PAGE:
This page is still being written, and has not had any form of review or comment.
Do not rely on any information presented here.
--John Rumm 03:56, 18 November 2007 (GMT)
This article discusses some of the many and varied ways in which thermostats are wired into domestic central heating systems.
<cautionary statements about mains voltages etc>
What does a thermostat actually do?
A thermostat is a simply a temperature controlled switch. In its simplest form the switch will default to closed or "On" until the stat reaches a preset temperature. Once it is warm enough, it opens or turns "off".
The temperature at which this happens is usually selected by a user adjustable control.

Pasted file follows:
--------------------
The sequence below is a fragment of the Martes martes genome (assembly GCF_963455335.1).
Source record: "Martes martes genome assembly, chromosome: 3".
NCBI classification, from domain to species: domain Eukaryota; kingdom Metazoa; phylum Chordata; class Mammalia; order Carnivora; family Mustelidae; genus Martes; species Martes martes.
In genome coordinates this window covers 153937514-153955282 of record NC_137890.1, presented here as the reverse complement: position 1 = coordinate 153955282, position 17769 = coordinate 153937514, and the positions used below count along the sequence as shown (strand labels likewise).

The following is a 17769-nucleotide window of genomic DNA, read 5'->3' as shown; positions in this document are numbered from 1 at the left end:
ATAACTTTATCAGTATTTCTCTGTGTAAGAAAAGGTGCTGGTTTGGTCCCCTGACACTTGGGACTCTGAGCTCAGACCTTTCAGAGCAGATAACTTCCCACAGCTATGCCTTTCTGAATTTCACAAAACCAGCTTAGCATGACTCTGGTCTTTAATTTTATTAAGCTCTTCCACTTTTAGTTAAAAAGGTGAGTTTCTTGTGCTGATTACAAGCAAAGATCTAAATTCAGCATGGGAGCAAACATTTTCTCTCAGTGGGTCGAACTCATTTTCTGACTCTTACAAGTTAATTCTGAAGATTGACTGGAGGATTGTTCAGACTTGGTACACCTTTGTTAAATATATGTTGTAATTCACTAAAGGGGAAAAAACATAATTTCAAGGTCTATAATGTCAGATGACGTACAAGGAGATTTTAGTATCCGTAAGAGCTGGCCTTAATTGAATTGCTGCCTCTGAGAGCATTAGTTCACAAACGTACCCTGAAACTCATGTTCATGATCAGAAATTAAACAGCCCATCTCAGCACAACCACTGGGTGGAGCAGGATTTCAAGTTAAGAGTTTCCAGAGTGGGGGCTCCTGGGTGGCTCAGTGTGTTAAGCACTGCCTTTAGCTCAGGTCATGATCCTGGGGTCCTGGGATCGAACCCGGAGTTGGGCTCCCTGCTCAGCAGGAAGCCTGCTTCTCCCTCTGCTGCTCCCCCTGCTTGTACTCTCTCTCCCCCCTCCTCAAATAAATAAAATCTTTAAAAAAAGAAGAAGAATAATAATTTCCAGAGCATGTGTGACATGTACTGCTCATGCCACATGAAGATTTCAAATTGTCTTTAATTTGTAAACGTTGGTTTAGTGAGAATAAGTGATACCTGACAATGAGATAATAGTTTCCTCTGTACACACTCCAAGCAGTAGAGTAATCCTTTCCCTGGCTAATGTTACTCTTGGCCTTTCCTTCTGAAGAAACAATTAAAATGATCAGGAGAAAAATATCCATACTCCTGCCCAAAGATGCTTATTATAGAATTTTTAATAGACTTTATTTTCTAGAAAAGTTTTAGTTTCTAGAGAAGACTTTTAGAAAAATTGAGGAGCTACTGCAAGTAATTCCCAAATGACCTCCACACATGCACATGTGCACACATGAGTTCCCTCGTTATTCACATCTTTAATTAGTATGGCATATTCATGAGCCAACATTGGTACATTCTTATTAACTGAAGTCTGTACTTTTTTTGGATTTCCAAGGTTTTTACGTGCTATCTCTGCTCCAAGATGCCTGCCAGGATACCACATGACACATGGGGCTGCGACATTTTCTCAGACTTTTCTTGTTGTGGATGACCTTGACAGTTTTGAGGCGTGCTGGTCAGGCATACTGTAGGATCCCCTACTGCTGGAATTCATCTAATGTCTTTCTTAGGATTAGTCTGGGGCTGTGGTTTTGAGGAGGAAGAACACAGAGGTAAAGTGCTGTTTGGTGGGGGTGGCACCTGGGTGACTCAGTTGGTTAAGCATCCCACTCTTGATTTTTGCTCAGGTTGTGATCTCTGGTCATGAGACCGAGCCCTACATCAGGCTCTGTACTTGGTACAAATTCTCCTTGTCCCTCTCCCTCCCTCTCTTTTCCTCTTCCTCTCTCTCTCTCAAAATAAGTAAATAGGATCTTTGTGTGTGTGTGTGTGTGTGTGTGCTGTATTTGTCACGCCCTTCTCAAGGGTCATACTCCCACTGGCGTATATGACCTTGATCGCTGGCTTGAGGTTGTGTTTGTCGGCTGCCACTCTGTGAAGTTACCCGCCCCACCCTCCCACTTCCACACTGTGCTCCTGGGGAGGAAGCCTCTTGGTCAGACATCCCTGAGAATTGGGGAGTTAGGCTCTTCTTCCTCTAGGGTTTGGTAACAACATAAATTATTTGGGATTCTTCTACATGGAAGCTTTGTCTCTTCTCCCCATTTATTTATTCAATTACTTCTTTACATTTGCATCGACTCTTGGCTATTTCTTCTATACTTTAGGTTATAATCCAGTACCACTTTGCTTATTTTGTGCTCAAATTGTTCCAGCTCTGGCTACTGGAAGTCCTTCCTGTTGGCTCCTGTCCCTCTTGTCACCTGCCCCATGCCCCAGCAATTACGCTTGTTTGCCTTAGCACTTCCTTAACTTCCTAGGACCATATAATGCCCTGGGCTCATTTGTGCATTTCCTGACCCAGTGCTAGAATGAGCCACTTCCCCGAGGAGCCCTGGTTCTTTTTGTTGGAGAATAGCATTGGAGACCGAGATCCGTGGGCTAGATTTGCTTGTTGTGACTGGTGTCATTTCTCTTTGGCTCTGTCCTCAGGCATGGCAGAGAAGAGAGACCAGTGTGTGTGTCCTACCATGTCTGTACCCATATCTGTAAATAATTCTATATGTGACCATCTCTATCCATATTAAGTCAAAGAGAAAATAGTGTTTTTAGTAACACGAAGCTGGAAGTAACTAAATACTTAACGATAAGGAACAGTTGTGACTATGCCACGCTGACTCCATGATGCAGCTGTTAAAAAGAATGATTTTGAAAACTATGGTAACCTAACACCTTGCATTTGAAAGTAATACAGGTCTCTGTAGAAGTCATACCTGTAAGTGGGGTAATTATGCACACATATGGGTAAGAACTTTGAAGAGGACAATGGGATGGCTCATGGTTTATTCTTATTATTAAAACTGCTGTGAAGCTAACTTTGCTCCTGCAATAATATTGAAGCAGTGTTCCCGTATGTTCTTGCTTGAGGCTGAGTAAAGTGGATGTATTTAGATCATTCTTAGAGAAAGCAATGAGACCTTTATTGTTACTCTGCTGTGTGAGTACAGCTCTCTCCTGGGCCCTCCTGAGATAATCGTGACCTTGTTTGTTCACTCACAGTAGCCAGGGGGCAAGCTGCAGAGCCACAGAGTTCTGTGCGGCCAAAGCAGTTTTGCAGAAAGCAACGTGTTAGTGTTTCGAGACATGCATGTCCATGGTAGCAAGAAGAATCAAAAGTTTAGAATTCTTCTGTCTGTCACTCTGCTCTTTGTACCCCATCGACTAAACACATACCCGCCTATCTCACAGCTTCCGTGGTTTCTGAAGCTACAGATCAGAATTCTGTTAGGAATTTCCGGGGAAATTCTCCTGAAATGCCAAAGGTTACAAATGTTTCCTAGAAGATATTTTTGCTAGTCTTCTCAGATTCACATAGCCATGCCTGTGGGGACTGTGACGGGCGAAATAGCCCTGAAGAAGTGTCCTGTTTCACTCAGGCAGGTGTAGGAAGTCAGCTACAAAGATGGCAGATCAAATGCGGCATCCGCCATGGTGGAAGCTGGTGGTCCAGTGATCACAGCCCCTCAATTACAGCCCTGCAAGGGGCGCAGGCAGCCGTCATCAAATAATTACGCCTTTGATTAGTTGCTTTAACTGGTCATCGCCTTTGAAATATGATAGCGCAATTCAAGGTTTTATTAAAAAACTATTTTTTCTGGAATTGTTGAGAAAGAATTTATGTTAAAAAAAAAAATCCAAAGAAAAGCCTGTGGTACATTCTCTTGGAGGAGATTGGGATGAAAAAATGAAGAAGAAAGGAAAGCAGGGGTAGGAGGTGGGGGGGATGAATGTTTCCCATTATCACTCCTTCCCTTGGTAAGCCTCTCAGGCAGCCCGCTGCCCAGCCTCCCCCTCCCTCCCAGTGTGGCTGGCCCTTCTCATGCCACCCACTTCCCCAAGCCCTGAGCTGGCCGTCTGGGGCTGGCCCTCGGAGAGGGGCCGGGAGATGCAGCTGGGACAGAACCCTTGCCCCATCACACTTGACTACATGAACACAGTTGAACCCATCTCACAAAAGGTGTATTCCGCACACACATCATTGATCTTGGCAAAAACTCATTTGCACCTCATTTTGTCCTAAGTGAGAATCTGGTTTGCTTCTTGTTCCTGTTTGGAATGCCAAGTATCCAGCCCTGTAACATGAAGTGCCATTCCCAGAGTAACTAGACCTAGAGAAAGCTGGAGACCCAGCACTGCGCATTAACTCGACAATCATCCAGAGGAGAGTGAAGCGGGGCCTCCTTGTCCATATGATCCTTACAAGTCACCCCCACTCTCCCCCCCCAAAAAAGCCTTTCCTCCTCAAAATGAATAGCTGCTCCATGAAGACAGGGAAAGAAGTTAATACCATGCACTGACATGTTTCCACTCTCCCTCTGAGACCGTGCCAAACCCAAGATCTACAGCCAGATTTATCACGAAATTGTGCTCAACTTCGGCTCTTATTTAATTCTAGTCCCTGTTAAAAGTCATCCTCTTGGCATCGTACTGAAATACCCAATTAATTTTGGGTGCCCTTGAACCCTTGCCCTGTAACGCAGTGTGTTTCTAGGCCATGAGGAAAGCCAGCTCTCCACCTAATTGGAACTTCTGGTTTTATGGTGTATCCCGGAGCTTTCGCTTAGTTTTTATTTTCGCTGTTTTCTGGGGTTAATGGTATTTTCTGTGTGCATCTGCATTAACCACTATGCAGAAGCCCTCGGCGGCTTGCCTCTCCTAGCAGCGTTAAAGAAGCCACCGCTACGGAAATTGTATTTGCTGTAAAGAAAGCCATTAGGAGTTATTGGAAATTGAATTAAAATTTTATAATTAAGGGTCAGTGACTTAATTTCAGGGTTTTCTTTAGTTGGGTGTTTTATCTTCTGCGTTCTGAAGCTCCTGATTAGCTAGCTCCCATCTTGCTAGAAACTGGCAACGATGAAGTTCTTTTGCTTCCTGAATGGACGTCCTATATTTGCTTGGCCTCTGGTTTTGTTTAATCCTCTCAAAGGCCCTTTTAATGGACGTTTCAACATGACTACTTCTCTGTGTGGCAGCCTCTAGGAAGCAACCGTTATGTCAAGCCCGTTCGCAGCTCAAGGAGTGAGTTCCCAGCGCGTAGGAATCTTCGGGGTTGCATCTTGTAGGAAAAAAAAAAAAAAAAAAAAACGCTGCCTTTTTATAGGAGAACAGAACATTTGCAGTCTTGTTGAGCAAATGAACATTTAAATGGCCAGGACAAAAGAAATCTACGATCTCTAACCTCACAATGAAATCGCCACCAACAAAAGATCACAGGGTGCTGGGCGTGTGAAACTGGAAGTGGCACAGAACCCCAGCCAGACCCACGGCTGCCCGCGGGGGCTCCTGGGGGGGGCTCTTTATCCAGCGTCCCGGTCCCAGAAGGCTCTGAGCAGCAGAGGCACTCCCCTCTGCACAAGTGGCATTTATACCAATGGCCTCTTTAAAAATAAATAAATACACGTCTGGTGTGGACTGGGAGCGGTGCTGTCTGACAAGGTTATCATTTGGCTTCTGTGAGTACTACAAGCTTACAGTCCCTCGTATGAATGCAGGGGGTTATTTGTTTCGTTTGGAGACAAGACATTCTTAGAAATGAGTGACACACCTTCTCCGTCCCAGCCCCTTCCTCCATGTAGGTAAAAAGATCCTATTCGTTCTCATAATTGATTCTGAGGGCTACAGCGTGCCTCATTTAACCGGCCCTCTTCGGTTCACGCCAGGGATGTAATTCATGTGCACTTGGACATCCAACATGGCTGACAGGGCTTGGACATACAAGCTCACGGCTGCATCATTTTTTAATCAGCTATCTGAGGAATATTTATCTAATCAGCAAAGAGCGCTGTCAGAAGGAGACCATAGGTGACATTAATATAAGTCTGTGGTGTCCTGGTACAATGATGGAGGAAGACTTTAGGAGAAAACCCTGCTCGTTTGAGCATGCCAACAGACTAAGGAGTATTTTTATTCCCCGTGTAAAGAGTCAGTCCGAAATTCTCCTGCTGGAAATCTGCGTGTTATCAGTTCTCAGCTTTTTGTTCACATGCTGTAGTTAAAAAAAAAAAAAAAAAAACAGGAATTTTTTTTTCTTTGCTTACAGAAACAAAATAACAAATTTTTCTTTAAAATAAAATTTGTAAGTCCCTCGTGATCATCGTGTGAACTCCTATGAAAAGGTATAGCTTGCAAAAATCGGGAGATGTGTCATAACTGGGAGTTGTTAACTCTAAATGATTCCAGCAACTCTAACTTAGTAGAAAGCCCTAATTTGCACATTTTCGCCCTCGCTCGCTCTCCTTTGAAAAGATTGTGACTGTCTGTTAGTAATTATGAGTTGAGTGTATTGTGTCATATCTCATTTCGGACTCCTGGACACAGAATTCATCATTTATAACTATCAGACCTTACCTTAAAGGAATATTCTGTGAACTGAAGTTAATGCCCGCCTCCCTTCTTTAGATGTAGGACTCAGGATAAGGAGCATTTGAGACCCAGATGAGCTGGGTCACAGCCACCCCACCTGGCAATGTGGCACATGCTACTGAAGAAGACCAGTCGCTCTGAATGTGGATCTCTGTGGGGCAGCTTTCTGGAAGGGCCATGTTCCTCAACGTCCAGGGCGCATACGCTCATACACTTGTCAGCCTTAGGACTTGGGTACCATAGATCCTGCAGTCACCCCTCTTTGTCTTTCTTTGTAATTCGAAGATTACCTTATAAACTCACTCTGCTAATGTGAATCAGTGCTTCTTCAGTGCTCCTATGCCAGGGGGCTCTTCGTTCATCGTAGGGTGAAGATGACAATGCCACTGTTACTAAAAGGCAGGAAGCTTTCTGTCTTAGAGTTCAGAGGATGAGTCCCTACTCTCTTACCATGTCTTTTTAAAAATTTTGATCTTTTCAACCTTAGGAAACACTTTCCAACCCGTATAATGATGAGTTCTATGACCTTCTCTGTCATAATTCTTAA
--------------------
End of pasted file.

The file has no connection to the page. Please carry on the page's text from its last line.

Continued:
Do I need one
Yes. If you dont have one, the boiler will keep cycling when the programmer switches it on, even through a hot summer, thus wasting fuel and adding wear and tear to the boiler.
TRVs alone don't maintain a fully stable temperature, so again heat will be wasted when temps rise above what's required for comfort.
Cover heating system interlock, TRVs etc.
How many should I have
Discuss cylinder stats, multiple zones, UFH etc.
Types of thermostat
diagrams and piccies of trad Honywell style stat
Cover why there are a number of variations and explain things like:
- Anticipator / Compensator heaters
- Changeover contacts
- Frost protection
- Aux switching and contacts
- Optimising stats
What does the thermostat control
- Connecting to a boiler
- Controlling a zone valve
How should I wire it
- Type of cable
- Earthing or lack of
- what to do with spare neutrals
What else can I control with a thermostat
- other apps including switching electric heating loads directly
- cooling loads
- over temperature alarms and sensors.